(For more on the euro-area crisis, click on EXT4.)
Nov. 29 (Bloomberg) -- Citigroup Inc. and UBS AG cut their forecasts for global economic growth in 2012, citing the impact of Europe’s debt crisis and the region’s looming recession.
Citigroup reduced its 2012 prediction for global expansion by 0.3 percentage points to 2.5 percent, economists including Willem Buiter in London wrote in an e-mailed note to clients yesterday. That’s the sixth consecutive month the bank lowered its 2012 estimate for gross domestic product. UBS now predicts 2.7 percent growth next year instead of 3.1 percent.
“In terms of global growth, we expect that 2012 will be a modest mid-cycle slowdown, with no rerun of the sharp recession of 2009,” the Citigroup economists wrote. “We expect China’s growth to slow markedly, but global growth will still be Asia- led. The euro area is falling back into recession and only modest growth is likely for the U.S.”
Europe’s debt turmoil and recession will prompt the European Central Bank to cut its benchmark interest rate from 1.25 percent to a record-low 0.5 percent next year, Citigroup said. Data today showed European confidence in the economic outlook dropped more than economists forecast in November as finance ministers meet in Brussels for talks on a crisis that is spreading from the periphery to the region’s core countries.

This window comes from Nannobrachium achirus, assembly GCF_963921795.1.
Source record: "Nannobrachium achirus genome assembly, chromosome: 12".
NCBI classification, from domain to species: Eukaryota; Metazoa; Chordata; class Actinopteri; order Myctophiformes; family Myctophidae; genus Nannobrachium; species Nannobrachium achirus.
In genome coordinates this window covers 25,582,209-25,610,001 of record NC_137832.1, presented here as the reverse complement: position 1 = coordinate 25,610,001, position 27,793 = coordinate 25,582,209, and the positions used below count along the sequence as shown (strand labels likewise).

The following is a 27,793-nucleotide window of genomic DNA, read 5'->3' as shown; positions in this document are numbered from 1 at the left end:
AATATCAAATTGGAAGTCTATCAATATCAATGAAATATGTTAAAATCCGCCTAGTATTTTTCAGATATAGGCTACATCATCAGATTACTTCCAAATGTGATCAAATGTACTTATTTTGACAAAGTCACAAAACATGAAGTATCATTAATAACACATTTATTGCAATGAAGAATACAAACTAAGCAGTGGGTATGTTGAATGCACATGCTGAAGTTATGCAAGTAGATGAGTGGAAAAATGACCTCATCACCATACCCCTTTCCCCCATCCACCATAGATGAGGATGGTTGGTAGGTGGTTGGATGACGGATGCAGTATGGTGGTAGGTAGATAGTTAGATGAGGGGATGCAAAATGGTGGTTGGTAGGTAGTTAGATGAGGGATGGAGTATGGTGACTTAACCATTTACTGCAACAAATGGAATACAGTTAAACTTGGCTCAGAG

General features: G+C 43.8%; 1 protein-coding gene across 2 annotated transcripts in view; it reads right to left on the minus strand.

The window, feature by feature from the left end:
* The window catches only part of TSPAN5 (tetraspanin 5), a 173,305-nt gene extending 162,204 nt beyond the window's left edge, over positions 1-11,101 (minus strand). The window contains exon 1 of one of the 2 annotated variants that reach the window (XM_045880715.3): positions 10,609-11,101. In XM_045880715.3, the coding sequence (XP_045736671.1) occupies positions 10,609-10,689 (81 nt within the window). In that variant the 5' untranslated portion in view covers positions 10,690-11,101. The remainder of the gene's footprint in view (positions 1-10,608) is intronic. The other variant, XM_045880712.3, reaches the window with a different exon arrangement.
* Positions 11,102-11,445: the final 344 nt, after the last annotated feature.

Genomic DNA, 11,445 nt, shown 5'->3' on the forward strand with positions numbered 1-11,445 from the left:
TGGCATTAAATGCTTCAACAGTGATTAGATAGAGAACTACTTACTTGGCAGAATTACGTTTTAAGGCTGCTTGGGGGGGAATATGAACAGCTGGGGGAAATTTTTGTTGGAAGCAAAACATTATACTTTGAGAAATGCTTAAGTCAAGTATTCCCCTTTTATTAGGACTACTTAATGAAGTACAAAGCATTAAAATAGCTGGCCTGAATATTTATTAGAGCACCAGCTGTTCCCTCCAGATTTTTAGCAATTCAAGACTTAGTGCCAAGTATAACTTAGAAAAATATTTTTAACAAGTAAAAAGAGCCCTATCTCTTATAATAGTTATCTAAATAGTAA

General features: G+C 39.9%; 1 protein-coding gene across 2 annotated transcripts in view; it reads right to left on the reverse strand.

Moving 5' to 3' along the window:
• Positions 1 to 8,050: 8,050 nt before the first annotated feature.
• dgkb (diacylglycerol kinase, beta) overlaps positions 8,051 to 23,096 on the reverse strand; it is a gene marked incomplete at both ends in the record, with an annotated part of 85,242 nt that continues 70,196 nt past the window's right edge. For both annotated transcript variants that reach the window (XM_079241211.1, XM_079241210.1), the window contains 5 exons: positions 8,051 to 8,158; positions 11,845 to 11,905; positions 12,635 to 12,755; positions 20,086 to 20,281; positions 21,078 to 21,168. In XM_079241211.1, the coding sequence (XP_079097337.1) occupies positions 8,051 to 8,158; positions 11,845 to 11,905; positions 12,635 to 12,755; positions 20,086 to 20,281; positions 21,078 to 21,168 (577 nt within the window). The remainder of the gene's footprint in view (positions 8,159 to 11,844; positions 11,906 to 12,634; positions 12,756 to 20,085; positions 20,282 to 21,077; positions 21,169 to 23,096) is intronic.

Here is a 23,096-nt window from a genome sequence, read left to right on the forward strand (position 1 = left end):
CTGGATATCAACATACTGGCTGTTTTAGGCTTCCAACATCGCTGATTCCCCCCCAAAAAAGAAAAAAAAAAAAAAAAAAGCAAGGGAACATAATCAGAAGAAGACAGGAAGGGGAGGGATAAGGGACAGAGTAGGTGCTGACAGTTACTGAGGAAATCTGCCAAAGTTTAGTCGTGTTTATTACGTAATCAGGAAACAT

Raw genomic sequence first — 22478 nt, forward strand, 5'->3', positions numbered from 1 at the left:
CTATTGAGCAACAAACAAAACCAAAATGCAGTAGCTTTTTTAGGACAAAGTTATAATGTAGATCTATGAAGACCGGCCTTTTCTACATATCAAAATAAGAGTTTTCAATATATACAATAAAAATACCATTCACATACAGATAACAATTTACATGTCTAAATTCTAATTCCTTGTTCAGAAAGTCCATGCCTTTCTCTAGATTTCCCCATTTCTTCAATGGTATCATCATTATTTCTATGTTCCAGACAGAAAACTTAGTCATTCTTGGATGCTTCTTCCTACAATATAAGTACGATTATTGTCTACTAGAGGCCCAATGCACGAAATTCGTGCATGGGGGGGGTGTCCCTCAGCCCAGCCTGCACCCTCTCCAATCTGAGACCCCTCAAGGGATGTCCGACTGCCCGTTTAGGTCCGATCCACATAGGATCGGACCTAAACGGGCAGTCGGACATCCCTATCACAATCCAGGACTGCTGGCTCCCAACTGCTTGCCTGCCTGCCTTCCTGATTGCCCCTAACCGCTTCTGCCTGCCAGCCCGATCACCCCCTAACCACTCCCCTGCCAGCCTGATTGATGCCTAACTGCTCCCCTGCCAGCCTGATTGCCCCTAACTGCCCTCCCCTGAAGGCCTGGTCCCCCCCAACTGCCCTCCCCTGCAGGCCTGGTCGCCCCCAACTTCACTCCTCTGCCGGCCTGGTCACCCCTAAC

UBS economists including London-based Larry Hatheway and Paul Donovan also lowered estimates for the euro area. They wrote in a note yesterday that the region’s economy will shrink 0.7 percent in 2012, compared with a previous estimate of 0.2 percent growth.
Citigroup cut its prediction for global growth in 2013 by 0.2 percentage points to 3.1 percent. The bank lowered its 2012 forecast for euro-area GDP and now sees the economy shrinking 1.2 percent, compared with an estimate of a 0.3 percent contraction published last month.
The U.S. bank said its central forecast assumes that the euro-area debt crisis will escalate, prompting a “strong policy response” from ECB and the region’s political leaders to prevent a breakup of the single currency.
--Editors: Craig Stirling, Fergal O’Brien
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